Most of us would agree that the entire point of a press release is getting media outlets to report on its contents. The more coverage, the better. So imagine David Meerman Scott’s bemusement when he received a release accompanied by a sternly worded—and counterintuitive—legal notice that forbade its dissemination: “This electronic mail transmission,” it began, “contains confidential information intended only for the person(s) named. Any use, distribution, copying or disclosure by any other person is strictly prohibited. If you received this transmission in error, please notify the sender by reply e-mail and then destroy the message.” Huh?
Scott also highlights a 361-word press release from a major oil company that reads very nicely until it terminates in a 519-word disclaimer parsing the definition of several words that weren’t even used in this particular announcement. It’s but one, he says, of the thousands he could cite.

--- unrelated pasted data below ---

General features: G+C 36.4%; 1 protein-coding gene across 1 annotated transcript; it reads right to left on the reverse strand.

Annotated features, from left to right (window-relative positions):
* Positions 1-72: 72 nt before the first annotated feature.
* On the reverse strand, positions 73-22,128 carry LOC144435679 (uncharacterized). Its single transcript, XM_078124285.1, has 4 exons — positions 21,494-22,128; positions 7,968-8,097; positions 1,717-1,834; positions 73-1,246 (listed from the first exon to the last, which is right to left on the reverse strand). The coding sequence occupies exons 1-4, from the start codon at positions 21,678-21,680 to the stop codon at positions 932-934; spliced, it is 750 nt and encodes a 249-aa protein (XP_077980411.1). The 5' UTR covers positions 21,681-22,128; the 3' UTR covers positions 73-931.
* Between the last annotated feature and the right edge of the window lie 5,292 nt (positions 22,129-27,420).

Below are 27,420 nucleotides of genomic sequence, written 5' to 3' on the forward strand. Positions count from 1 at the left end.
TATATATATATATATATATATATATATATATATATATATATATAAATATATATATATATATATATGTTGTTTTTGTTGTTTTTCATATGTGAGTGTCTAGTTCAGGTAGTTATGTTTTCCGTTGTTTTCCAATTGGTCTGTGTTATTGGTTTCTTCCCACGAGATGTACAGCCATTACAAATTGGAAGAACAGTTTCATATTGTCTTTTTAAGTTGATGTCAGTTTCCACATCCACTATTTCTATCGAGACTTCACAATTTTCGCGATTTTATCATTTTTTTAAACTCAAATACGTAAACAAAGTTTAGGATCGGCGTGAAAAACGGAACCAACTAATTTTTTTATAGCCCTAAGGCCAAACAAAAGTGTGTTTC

Yes, lawyers sometimes insist on CYA language, but its heavy-handed presence sends exactly the wrong message. “By including these statements,” argues Scott, “the press release says don’t believe a word we’re saying. This is what happens when lawyers get in the way of PR.”
Scott distills our Marketing Inspiration into a quote from David Henderson’s The Media Savvy Leader: “Always tell the truth and you won’t need to hide behind an attorney or safe harbor.”
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